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Second Baptist Church (Detroit, Michigan)

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Title: Second Baptist Church (Detroit, Michigan)  
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Language: English
Subject: Neighborhoods in Detroit, First Congregational Church (Detroit, Michigan), National Register of Historic Places listings in Detroit, Michigan, National Register of Historic Places listings in Wayne County, Michigan, Assumption of the Blessed Virgin Mary Church (Detroit)
Collection: 1836 Establishments in the United States, African-American History in Detroit, Michigan, Baptist Churches in Michigan, Churches in Detroit, Michigan, Churches on the Underground Railroad, Greektown, Detroit, Historic District Contributing Properties in Michigan, Michigan State Historic Sites, Properties of Religious Function on the National Register of Historic Places in Michigan, Religious Organizations Established in 1836
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Second Baptist Church (Detroit, Michigan)

Second Baptist Church Of Detroit
Location 441 Monroe Street
Detroit, Michigan
Coordinates
Built 1914; 1926, 1968 (additions)
Architect William E. N. Hunter
Architectural style Gothic Revival, Brutalist
Governing body Private
Part of Greektown Historic District (#82002902)
NRHP Reference # 75000970[1]
Significant dates
Added to NRHP March 19, 1975
Designated CP May 06, 1982
Designated MSHS September 17, 1974[2]

The Second Baptist Church, located at 441 Monroe Street within Greektown in Detroit, Michigan, is the oldest African-American church in the Midwestern United States.[3] It was designated a Michigan State Historic Site in 1974[2] listed on the National Register of Historic Places in 1975.[1]

Contents

  • History 1
  • Building 2
  • Current status 3
  • See also 4
  • References 5
  • External links 6

History

The church was organized in March 1836 by 13 former slaves who left the First Baptist Church due to discrimination.[4] Second Baptist was Detroit's seventh major church.[3] With the Detroit River and Canada's border only a thousand yards away, the Second Baptist Church quickly undertook the mission of helping free slaves and constructed a room under the sanctuary where escaping slaves stayed until they could continue their journey.[5] Church leaders assisted in creating the Amherstburg Baptist Association and the Canadian Anti-Slavery Baptist Association, each of which were abolitionist groups in Canada.[4] From its founding until the end of the Civil War, the church served as a "station" on the Underground Railroad, hosting some 5,000 slaves before their eventual departure to Canada.[3]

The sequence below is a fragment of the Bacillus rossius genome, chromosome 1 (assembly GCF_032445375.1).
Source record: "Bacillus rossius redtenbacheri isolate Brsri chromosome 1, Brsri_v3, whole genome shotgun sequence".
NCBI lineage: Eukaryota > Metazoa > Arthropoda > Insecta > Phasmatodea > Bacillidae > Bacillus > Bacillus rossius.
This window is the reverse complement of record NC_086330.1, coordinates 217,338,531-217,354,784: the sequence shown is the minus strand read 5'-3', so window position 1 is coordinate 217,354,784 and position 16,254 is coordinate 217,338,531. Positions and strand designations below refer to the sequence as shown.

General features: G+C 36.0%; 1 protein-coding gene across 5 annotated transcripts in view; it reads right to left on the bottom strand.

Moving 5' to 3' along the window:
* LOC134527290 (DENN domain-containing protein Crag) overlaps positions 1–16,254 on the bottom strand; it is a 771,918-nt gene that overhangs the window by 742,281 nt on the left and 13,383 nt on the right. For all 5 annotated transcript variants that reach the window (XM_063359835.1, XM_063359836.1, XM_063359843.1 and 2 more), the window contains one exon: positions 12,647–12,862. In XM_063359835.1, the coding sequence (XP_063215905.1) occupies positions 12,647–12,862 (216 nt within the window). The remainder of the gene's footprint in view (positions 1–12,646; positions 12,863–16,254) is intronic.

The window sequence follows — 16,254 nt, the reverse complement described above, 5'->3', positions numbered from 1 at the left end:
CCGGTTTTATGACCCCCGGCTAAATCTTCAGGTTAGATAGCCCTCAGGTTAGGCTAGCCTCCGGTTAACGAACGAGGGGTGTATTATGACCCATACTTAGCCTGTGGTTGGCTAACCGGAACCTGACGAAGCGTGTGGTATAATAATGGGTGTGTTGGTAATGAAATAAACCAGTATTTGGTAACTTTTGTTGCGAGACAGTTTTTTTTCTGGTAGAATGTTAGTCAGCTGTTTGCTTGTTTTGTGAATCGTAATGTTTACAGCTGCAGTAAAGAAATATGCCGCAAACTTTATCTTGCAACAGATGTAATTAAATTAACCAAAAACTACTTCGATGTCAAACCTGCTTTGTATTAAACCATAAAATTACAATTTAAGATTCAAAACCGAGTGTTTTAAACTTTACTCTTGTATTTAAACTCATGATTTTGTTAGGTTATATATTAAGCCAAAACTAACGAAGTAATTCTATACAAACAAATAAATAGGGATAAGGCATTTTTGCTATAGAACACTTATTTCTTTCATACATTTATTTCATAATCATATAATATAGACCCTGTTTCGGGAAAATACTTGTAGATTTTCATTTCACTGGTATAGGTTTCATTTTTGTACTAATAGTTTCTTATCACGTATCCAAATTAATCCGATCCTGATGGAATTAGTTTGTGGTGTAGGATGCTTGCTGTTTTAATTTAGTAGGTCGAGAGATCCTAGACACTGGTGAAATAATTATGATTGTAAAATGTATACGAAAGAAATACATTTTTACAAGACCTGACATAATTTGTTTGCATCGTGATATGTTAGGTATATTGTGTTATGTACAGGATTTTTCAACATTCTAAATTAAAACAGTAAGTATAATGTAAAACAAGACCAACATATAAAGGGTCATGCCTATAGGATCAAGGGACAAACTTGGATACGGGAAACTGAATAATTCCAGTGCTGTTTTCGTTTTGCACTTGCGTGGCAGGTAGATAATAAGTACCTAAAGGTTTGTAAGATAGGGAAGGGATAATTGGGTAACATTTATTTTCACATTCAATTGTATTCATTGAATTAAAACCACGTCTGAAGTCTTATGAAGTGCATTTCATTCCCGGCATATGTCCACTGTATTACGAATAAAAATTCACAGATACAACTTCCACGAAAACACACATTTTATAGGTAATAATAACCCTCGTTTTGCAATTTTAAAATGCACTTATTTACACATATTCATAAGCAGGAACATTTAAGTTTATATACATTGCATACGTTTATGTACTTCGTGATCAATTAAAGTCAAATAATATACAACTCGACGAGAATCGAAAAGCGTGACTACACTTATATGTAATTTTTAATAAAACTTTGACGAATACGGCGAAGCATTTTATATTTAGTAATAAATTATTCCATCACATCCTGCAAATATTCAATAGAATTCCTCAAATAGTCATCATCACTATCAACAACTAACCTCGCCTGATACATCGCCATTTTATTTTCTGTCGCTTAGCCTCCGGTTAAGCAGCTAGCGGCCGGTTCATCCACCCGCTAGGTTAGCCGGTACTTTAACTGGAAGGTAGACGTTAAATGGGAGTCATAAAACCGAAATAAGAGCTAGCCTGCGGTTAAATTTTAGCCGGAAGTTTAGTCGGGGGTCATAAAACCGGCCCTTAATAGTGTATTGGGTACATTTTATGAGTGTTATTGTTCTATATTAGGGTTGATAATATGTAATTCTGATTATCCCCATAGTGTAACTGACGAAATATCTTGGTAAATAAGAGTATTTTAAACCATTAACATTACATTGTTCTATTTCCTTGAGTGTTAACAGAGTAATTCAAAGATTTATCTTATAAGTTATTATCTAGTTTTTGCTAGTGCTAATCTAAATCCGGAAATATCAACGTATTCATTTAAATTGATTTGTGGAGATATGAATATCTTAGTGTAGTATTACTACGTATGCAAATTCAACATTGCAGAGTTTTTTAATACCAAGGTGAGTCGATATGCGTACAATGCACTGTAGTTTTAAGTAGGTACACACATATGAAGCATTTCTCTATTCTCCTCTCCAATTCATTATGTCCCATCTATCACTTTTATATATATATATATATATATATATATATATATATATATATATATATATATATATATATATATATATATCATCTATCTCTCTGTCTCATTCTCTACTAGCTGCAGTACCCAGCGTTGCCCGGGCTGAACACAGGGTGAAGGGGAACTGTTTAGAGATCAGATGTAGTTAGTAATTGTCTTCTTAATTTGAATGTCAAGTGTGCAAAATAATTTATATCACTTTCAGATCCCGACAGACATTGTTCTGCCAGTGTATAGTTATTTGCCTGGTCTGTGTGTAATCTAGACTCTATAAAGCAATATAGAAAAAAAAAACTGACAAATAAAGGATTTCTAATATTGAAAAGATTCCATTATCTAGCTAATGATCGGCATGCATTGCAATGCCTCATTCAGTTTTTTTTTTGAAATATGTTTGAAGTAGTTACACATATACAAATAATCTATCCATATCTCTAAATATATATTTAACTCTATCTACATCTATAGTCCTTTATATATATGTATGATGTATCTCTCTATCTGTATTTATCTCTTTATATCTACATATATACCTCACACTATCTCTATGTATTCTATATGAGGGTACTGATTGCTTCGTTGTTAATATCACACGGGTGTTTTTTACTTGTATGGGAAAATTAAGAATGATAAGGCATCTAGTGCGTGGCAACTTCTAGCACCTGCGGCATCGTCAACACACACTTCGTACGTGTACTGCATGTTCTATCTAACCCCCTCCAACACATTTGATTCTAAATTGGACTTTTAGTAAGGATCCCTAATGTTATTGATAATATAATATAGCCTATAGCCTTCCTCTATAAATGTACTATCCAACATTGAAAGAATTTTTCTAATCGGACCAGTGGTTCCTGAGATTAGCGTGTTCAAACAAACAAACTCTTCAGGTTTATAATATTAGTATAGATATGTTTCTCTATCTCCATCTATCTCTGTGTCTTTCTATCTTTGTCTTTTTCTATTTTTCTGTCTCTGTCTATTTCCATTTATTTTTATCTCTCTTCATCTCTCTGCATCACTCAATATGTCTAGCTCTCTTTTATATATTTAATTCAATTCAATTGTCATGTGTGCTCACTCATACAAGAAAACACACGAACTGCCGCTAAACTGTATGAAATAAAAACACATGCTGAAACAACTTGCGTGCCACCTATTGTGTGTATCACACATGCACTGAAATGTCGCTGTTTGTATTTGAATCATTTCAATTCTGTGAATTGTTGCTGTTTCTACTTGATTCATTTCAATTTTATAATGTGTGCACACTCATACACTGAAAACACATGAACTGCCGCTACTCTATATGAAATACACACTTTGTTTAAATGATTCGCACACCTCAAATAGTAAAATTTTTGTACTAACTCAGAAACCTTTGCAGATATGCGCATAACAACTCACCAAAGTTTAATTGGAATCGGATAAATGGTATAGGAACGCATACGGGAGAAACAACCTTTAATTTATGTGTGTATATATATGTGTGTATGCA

Second Baptist also opened the city's first school for black children in 1839,[3] and in 1843 and 1865 hosted a "State Convention of Colored Citizens" to petition the Michigan government for Negro Suffrage.[4] Ralph Bunche, who later became the first African-American to receive the Nobel Peace Prize, was baptized in the church. Second Baptist was instrumental in the formation of over 30 other African-American churches.

Building

The current building was erected in 1914 and contains three floors. It replaced an earlier structure which was destroyed by fire. Additions to the building were made in 1926 and 1968 and flank the original structure.[4] The 1914 and 1926 buildings are brick with Gothic Revival accents in limestone.

The footprint of the 1914 building is rectangular with a gabled roof. The facade is dominated by a large lancet window with wood tracery. Below the window twin entrance doors inside gothic arches are framed by a crenolated parapet.[2] The 1968 addition is in the Brutalist style and has four floors. Horizontal bands of windows wrap the second and third floors with fourth floor windows set into a grille of precast concrete. Below the windows of the second and third floors are precast concrete panels that also wrap the structure. The flat roof extends several feet on all sides to form a broad cornice.

Current status

The Second Baptist Church is a member of the predominantly black Progressive National Baptist Convention and of the predominantly white American Baptist Churches in the USA. Reverend Dr. Kevin M. Turman is the senior pastor, the 23rd person to hold that position at Second Baptist.

See also

References

  1. ^ a b "National Register Information System". National Register of Historic Places.  
  2. ^ a b c "Second Baptist Church Of Detroit". Michigan State Housing Development Authority. Retrieved August 15, 2010. 
  3. ^ a b c d "History". Second Baptist Church. Retrieved 2013-07-26. 
  4. ^ a b c d National Park Service-Historic Places in Detroit Second Baptist Church
  5. ^ Elisha Anderson (February 7, 2011). "At 175, Second Baptist Church builds on long history of activism". Detroit Free Press (freep.com). Retrieved 2013-07-26. subscription required

External links

  • Second Baptist Church
  • Second Baptist Church
  • National Park Service-Historic Places in Detroit
  • Michigan Historic Sites
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